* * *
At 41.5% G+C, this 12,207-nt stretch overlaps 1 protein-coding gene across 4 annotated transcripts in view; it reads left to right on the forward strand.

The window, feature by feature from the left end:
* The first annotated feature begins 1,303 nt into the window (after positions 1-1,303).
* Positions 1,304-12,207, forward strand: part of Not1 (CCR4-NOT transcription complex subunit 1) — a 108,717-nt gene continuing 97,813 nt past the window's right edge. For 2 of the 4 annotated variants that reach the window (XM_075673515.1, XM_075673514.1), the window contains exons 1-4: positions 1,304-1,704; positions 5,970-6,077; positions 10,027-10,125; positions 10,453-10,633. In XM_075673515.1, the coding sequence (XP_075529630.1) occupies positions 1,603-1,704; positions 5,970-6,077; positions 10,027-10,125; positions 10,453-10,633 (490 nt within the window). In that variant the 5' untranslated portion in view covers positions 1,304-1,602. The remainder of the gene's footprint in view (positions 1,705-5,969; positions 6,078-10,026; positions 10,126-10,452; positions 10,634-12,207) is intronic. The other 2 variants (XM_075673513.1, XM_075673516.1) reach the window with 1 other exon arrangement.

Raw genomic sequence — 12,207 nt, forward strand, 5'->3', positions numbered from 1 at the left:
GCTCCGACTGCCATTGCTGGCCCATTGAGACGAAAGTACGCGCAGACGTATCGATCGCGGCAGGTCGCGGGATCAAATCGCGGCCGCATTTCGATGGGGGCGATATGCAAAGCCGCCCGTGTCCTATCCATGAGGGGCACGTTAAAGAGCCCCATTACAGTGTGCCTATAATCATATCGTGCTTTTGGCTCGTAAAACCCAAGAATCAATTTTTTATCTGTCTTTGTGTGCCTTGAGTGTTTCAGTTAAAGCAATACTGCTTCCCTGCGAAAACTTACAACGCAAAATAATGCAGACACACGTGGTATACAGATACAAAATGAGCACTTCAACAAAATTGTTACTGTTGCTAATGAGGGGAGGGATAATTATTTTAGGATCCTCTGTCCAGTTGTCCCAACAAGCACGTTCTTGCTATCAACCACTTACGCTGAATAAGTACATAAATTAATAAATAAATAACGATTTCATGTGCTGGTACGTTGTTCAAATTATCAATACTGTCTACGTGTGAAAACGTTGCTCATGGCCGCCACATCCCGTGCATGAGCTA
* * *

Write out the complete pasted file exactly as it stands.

At 41.5% G+C, this 12,207-nt stretch overlaps 1 protein-coding gene across 4 annotated transcripts in view; it reads left to right on the forward strand.

The window, feature by feature from the left end:
* The first annotated feature begins 1,303 nt into the window (after positions 1-1,303).
* Positions 1,304-12,207, forward strand: part of Not1 (CCR4-NOT transcription complex subunit 1) — a 108,717-nt gene continuing 97,813 nt past the window's right edge. For 2 of the 4 annotated variants that reach the window (XM_075673515.1, XM_075673514.1), the window contains exons 1-4: positions 1,304-1,704; positions 5,970-6,077; positions 10,027-10,125; positions 10,453-10,633. In XM_075673515.1, the coding sequence (XP_075529630.1) occupies positions 1,603-1,704; positions 5,970-6,077; positions 10,027-10,125; positions 10,453-10,633 (490 nt within the window). In that variant the 5' untranslated portion in view covers positions 1,304-1,602. The remainder of the gene's footprint in view (positions 1,705-5,969; positions 6,078-10,026; positions 10,126-10,452; positions 10,634-12,207) is intronic. The other 2 variants (XM_075673513.1, XM_075673516.1) reach the window with 1 other exon arrangement.

Raw genomic sequence — 12,207 nt, forward strand, 5'->3', positions numbered from 1 at the left:
GCTCCGACTGCCATTGCTGGCCCATTGAGACGAAAGTACGCGCAGACGTATCGATCGCGGCAGGTCGCGGGATCAAATCGCGGCCGCATTTCGATGGGGGCGATATGCAAAGCCGCCCGTGTCCTATCCATGAGGGGCACGTTAAAGAGCCCCATTACAGTGTGCCTATAATCATATCGTGCTTTTGGCTCGTAAAACCCAAGAATCAATTTTTTATCTGTCTTTGTGTGCCTTGAGTGTTTCAGTTAAAGCAATACTGCTTCCCTGCGAAAACTTACAACGCAAAATAATGCAGACACACGTGGTATACAGATACAAAATGAGCACTTCAACAAAATTGTTACTGTTGCTAATGAGGGGAGGGATAATTATTTTAGGATCCTCTGTCCAGTTGTCCCAACAAGCACGTTCTTGCTATCAACCACTTACGCTGAATAAGTACATAAATTAATAAATAAATAACGATTTCATGTGCTGGTACGTTGTTCAAATTATCAATACTGTCTACGTGTGAAAACGTTGCTCATGGCCGCCACATCCCGTGCATGAGCTA